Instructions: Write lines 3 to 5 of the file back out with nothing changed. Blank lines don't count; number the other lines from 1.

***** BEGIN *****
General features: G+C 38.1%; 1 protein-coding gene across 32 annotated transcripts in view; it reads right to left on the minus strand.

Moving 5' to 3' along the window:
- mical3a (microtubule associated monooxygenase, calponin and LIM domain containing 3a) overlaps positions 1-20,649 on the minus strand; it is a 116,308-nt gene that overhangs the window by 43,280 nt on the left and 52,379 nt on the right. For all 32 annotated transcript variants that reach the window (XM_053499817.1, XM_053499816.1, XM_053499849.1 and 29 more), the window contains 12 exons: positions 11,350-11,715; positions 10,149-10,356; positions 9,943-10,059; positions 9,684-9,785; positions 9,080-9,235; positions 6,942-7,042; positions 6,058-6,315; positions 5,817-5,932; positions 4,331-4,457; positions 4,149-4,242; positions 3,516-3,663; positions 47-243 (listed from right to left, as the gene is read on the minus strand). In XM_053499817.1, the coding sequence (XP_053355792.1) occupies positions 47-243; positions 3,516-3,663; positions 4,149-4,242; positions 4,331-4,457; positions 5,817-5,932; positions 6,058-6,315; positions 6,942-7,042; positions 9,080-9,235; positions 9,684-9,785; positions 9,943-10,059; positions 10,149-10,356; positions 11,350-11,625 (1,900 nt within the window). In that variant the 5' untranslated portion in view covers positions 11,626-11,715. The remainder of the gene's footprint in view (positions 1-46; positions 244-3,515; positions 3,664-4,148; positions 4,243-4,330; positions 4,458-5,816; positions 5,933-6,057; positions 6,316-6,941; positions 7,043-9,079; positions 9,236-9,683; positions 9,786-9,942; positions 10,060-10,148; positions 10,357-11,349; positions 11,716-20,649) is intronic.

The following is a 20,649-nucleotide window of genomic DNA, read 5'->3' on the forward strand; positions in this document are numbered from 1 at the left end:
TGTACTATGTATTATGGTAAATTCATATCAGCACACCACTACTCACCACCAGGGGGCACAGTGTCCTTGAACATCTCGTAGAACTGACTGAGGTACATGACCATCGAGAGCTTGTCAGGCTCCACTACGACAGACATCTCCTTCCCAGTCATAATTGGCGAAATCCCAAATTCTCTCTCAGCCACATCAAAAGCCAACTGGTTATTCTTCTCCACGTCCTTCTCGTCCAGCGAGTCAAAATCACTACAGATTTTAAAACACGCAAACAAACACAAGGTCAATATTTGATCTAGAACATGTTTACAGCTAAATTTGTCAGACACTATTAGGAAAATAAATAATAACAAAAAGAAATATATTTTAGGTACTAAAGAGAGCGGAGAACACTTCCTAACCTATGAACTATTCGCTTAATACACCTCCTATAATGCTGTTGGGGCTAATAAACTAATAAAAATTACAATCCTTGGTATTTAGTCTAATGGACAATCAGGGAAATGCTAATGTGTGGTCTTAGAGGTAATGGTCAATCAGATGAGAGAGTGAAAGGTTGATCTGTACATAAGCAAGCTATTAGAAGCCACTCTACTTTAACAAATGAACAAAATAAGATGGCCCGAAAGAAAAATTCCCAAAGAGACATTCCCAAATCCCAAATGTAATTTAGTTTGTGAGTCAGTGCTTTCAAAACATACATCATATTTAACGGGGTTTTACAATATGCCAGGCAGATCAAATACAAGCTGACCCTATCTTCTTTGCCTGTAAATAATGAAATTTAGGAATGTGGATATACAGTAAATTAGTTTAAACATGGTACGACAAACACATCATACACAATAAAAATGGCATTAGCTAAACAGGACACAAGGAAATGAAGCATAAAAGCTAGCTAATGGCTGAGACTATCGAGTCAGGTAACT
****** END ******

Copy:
- mical3a (microtubule associated monooxygenase, calponin and LIM domain containing 3a) overlaps positions 1-20,649 on the minus strand; it is a 116,308-nt gene that overhangs the window by 43,280 nt on the left and 52,379 nt on the right. For all 32 annotated transcript variants that reach the window (XM_053499817.1, XM_053499816.1, XM_053499849.1 and 29 more), the window contains 12 exons: positions 11,350-11,715; positions 10,149-10,356; positions 9,943-10,059; positions 9,684-9,785; positions 9,080-9,235; positions 6,942-7,042; positions 6,058-6,315; positions 5,817-5,932; positions 4,331-4,457; positions 4,149-4,242; positions 3,516-3,663; positions 47-243 (listed from right to left, as the gene is read on the minus strand). In XM_053499817.1, the coding sequence (XP_053355792.1) occupies positions 47-243; positions 3,516-3,663; positions 4,149-4,242; positions 4,331-4,457; positions 5,817-5,932; positions 6,058-6,315; positions 6,942-7,042; positions 9,080-9,235; positions 9,684-9,785; positions 9,943-10,059; positions 10,149-10,356; positions 11,350-11,625 (1,900 nt within the window). In that variant the 5' untranslated portion in view covers positions 11,626-11,715. The remainder of the gene's footprint in view (positions 1-46; positions 244-3,515; positions 3,664-4,148; positions 4,243-4,330; positions 4,458-5,816; positions 5,933-6,057; positions 6,316-6,941; positions 7,043-9,079; positions 9,236-9,683; positions 9,786-9,942; positions 10,060-10,148; positions 10,357-11,349; positions 11,716-20,649) is intronic.

The following is a 20,649-nucleotide window of genomic DNA, read 5'->3' on the forward strand; positions in this document are numbered from 1 at the left end:
TGTACTATGTATTATGGTAAATTCATATCAGCACACCACTACTCACCACCAGGGGGCACAGTGTCCTTGAACATCTCGTAGAACTGACTGAGGTACATGACCATCGAGAGCTTGTCAGGCTCCACTACGACAGACATCTCCTTCCCAGTCATAATTGGCGAAATCCCAAATTCTCTCTCAGCCACATCAAAAGCCAACTGGTTATTCTTCTCCACGTCCTTCTCGTCCAGCGAGTCAAAATCACTACAGATTTTAAAACACGCAAACAAACACAAGGTCAATATTTGATCTAGAACATGTTTACAGCTAAATTTGTCAGACACTATTAGGAAAATAAATAATAACAAAAAGAAATATATTTTAGGTACTAAAGAGAGCGGAGAACACTTCCTAACCTATGAACTATTCGCTTAATACACCTCCTATAATGCTGTTGGGGCTAATAAACTAATAAAAATTACAATCCTTGGTATTTAGTCTAATGGACAATCAGGGAAATGCTAATGTGTGGTCTTAGAGGTAATGGTCAATCAGATGAGAGAGTGAAAGGTTGATCTGTACATAAGCAAGCTATTAGAAGCCACTCTACTTTAACAAATGAACAAAATAAGATGGCCCGAAAGAAAAATTCCCAAAGAGACATTCCCAAATCCCAAATGTAATTTAGTTTGTGAGTCAGTGCTTTCAAAACATACATCATATTTAACGGGGTTTTACAATATGCCAGGCAGATCAAATACAAGCTGACCCTATCTTCTTTGCCTGTAAATAATGAAATTTAGGAATGTGGATATACAGTAAATTAGTTTAAACATGGTACGACAAACACATCATACACAATAAAAATGGCATTAGCTAAACAGGACACAAGGAAATGAAGCATAAAAGCTAGCTAATGGCTGAGACTATCGAGTCAGGTAACT